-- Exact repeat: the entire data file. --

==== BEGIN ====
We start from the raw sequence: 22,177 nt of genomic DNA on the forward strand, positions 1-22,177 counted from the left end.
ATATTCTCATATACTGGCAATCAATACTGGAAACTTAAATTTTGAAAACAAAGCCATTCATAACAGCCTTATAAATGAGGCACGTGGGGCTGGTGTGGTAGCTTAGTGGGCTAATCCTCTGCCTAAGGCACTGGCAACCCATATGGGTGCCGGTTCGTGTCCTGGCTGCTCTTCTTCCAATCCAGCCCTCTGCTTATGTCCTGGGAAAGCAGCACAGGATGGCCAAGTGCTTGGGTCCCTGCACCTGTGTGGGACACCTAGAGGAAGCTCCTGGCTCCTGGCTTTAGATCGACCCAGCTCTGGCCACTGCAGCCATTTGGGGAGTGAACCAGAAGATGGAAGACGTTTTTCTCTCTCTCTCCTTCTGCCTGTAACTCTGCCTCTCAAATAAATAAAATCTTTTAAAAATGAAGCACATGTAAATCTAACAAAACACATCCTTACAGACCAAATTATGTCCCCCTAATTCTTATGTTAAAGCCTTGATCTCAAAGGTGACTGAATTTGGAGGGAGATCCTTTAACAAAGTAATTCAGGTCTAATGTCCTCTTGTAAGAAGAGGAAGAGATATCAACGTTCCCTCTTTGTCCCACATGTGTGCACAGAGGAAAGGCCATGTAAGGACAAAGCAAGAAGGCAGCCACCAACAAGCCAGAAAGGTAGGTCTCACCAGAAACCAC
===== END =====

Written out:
We start from the raw sequence: 22,177 nt of genomic DNA on the forward strand, positions 1-22,177 counted from the left end.
ATATTCTCATATACTGGCAATCAATACTGGAAACTTAAATTTTGAAAACAAAGCCATTCATAACAGCCTTATAAATGAGGCACGTGGGGCTGGTGTGGTAGCTTAGTGGGCTAATCCTCTGCCTAAGGCACTGGCAACCCATATGGGTGCCGGTTCGTGTCCTGGCTGCTCTTCTTCCAATCCAGCCCTCTGCTTATGTCCTGGGAAAGCAGCACAGGATGGCCAAGTGCTTGGGTCCCTGCACCTGTGTGGGACACCTAGAGGAAGCTCCTGGCTCCTGGCTTTAGATCGACCCAGCTCTGGCCACTGCAGCCATTTGGGGAGTGAACCAGAAGATGGAAGACGTTTTTCTCTCTCTCTCCTTCTGCCTGTAACTCTGCCTCTCAAATAAATAAAATCTTTTAAAAATGAAGCACATGTAAATCTAACAAAACACATCCTTACAGACCAAATTATGTCCCCCTAATTCTTATGTTAAAGCCTTGATCTCAAAGGTGACTGAATTTGGAGGGAGATCCTTTAACAAAGTAATTCAGGTCTAATGTCCTCTTGTAAGAAGAGGAAGAGATATCAACGTTCCCTCTTTGTCCCACATGTGTGCACAGAGGAAAGGCCATGTAAGGACAAAGCAAGAAGGCAGCCACCAACAAGCCAGAAAGGTAGGTCTCACCAGAAACCAC